H&D rolls out new thermostats with lower limit of 72 degrees at Duncan
Housing & Dining started installing new thermostats, already installed in other parts of campus, at Duncan College at the beginning of the 2019-20 academic year, according to David McDonald, senior business director for H&D.
According to Isabella Osuna, a Duncan junior, H&D began changing the thermostats on the fourth floor of Duncan and are continuing with the other floors. Osuna said students at Duncan are unhappy with the lower temperature limit as these new thermostats do not allow people to set the temperature below 72 degrees.
“Everybody who has had their thermostat changed complained to each other and to our North College[s] operations director,” Osuna said.
Mackenzie Flanagan, a Duncan senior, also said people at Duncan were bothered by the new thermostats.
“The temperature in some rooms would go to 80 degrees in the middle of the night, which prevented people from sleeping,” said Flanagan. “I was frustrated with the thermostat change because this was the first year that my thermostat functioned properly and my room was actually at the temperature I set with the thermostat. As soon as they changed the thermostat, my room became very humid and had a strong mildew smell coming from the vents. I have to prop my door open to make the temperature, humidity and smell bearable.”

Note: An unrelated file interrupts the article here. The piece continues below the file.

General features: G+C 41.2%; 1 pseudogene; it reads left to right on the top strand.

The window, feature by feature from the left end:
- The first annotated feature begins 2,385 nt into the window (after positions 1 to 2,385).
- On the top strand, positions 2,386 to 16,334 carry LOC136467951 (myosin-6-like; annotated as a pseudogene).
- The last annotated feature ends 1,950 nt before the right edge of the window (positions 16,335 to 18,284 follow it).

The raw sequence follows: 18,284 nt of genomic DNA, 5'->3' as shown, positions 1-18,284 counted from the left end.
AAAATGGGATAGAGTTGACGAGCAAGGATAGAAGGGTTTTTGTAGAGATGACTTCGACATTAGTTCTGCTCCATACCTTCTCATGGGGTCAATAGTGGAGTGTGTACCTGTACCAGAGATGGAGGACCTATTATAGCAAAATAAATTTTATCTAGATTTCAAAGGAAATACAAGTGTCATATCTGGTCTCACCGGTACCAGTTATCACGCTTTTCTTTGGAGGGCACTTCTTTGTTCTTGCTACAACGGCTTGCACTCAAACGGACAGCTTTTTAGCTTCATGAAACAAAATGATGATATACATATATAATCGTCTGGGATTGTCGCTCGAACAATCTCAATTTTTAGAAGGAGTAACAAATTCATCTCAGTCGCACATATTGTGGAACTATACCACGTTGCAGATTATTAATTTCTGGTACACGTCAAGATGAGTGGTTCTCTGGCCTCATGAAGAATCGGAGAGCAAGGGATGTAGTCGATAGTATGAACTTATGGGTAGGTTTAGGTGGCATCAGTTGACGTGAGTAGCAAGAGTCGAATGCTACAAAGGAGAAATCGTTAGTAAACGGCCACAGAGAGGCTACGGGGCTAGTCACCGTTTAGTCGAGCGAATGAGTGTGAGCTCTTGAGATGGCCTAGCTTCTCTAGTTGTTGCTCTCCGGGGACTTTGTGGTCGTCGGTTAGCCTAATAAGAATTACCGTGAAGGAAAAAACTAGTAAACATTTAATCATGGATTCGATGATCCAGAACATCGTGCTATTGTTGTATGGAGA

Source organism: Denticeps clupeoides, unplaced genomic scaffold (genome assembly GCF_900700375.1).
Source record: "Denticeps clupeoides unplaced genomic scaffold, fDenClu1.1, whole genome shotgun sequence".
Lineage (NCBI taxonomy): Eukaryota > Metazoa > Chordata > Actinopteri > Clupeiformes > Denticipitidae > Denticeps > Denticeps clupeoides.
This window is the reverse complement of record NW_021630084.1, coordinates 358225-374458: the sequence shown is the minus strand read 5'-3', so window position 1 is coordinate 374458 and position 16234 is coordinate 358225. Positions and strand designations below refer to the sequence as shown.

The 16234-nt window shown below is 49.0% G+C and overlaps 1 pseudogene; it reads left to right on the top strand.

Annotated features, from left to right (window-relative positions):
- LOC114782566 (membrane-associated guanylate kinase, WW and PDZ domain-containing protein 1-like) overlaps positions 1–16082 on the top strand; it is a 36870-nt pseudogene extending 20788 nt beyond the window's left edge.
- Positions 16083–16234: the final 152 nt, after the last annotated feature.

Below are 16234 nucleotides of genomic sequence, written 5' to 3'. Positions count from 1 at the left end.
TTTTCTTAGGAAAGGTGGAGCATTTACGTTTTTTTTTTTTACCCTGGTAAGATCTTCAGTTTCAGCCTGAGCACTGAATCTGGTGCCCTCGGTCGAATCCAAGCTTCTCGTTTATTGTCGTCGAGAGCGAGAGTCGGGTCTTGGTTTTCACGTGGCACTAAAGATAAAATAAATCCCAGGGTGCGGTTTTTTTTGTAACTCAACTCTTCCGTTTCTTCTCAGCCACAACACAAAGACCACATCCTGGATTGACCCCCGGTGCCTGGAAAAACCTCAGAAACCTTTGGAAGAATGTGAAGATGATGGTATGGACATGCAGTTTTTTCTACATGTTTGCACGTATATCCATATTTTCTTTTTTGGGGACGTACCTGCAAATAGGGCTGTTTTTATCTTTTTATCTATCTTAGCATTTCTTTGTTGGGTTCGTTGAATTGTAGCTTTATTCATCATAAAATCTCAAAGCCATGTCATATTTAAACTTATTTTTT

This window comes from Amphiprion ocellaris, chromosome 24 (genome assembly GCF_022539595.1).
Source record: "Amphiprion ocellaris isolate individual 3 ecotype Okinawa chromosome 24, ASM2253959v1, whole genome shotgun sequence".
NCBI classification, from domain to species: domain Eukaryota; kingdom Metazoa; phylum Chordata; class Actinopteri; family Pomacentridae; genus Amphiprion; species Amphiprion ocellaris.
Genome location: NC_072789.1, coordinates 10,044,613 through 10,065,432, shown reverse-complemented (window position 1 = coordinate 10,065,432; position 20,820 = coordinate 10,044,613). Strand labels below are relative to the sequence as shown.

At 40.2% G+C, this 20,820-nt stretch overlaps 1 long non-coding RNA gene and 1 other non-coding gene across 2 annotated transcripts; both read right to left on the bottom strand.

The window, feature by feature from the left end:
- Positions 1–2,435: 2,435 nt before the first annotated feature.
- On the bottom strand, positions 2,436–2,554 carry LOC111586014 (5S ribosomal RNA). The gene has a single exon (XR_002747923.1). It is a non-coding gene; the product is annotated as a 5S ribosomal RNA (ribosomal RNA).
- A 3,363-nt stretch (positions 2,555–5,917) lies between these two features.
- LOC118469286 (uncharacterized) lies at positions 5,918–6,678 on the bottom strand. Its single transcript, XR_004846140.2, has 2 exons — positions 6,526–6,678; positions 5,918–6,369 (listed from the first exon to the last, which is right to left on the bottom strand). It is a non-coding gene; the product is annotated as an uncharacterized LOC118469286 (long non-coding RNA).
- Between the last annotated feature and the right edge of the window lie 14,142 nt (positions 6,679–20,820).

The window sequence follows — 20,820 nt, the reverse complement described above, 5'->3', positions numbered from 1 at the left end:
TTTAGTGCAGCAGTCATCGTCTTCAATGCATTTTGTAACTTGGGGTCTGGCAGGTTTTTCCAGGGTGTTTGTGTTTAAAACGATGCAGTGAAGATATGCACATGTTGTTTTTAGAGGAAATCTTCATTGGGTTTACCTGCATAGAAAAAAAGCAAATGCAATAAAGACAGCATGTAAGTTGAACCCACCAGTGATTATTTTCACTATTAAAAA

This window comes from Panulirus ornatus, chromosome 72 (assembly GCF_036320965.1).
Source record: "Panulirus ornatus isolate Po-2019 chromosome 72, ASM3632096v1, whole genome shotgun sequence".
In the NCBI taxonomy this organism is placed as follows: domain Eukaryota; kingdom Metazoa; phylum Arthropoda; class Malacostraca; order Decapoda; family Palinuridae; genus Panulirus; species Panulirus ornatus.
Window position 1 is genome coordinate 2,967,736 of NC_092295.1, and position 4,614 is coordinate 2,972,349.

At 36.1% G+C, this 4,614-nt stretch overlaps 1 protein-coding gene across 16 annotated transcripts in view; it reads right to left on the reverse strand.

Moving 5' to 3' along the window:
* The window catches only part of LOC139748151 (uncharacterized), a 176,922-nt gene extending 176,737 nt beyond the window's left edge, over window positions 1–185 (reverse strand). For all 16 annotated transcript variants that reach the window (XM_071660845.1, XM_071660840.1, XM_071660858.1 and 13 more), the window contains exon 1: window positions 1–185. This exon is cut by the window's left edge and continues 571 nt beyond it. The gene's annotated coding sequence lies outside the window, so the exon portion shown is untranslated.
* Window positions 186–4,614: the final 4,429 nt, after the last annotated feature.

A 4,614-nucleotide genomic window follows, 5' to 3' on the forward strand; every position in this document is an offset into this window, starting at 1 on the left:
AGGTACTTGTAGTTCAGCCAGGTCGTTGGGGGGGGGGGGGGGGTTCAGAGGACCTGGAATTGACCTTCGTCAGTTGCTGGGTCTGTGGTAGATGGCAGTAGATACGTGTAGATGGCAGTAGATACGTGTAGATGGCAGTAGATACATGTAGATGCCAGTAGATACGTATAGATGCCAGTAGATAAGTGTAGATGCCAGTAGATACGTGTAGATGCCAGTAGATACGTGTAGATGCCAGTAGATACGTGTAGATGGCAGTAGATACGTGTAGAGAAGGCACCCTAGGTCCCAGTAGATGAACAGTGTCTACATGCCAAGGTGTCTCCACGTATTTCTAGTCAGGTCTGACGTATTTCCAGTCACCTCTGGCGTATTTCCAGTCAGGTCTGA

A similar thermostat system has been in place at Brown College, according to Brown sophomore Kamil Cook.
“Everyone wishes they could go below 72,” Cook said.
According to Cook, the thermostats do not go below 72 degrees because of an “eco mode” setting inside of the thermostat. McDonald said that the primary reason behind this shift was that the old thermostats were battery-powered.
“It is not only a burden on the student when the thermostats shut off, but also the amount of time it takes to replace [thousands] of batteries continuously over the course of a year,” McDonald said. “We will be working through the colleges that have the battery-powered thermostats over the next year or so replacing them with a ‘hard-wired’ powered thermostat.”
Brad Thacker, operations director for the North Colleges, said that 72 degrees has been the lower limit in all buildings for several years, so the policy of keeping buildings above 72 degrees is not new to Duncan or Rice.
“In some buildings this is managed by thermostats and others by a building HVAC system,” Thacker said. “The guidelines were student driven. Other spaces on campus have a lower limit of 74.”
Thacker also referenced the campuswide building temperature policy, which can be found on the Rice Sustainability website.
According to this policy, the air conditioning range is between 74 and 78 degrees, while heating is between 68 and 72 degrees.
“The purpose of this policy is to efficiently manage the use of energy in the cooling, heating and dehumidification of Rice University facilities while providing a quality indoor environment that enables the university community to achieve our mission,” the website says.
According to the website, a committee including faculty, staff and administration created this building temperature policy.
The website also says that buildings with HVAC systems that cannot meet these standards will be considered for corrective action.
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